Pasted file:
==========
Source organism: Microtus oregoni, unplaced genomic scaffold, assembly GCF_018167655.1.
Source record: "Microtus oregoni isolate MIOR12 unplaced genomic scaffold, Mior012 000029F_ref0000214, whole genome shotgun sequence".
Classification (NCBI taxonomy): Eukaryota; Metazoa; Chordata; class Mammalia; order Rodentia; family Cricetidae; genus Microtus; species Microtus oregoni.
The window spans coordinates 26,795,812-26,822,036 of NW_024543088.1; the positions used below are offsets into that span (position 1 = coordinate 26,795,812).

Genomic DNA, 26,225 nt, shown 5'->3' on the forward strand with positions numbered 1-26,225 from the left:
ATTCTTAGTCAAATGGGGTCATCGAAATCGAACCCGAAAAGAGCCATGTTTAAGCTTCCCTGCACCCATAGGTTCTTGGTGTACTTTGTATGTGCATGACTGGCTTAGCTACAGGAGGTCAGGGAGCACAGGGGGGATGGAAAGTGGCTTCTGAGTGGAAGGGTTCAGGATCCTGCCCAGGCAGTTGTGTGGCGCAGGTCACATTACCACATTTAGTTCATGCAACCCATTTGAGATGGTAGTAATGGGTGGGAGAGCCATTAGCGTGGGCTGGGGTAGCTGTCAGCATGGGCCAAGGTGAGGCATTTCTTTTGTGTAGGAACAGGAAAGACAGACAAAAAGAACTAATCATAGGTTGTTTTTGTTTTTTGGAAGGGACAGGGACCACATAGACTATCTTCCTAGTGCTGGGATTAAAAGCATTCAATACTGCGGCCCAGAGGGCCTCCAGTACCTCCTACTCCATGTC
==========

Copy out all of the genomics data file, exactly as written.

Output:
Source organism: Microtus oregoni, unplaced genomic scaffold, assembly GCF_018167655.1.
Source record: "Microtus oregoni isolate MIOR12 unplaced genomic scaffold, Mior012 000029F_ref0000214, whole genome shotgun sequence".
Classification (NCBI taxonomy): Eukaryota; Metazoa; Chordata; class Mammalia; order Rodentia; family Cricetidae; genus Microtus; species Microtus oregoni.
The window spans coordinates 26,795,812-26,822,036 of NW_024543088.1; the positions used below are offsets into that span (position 1 = coordinate 26,795,812).

Genomic DNA, 26,225 nt, shown 5'->3' on the forward strand with positions numbered 1-26,225 from the left:
ATTCTTAGTCAAATGGGGTCATCGAAATCGAACCCGAAAAGAGCCATGTTTAAGCTTCCCTGCACCCATAGGTTCTTGGTGTACTTTGTATGTGCATGACTGGCTTAGCTACAGGAGGTCAGGGAGCACAGGGGGGATGGAAAGTGGCTTCTGAGTGGAAGGGTTCAGGATCCTGCCCAGGCAGTTGTGTGGCGCAGGTCACATTACCACATTTAGTTCATGCAACCCATTTGAGATGGTAGTAATGGGTGGGAGAGCCATTAGCGTGGGCTGGGGTAGCTGTCAGCATGGGCCAAGGTGAGGCATTTCTTTTGTGTAGGAACAGGAAAGACAGACAAAAAGAACTAATCATAGGTTGTTTTTGTTTTTTGGAAGGGACAGGGACCACATAGACTATCTTCCTAGTGCTGGGATTAAAAGCATTCAATACTGCGGCCCAGAGGGCCTCCAGTACCTCCTACTCCATGTC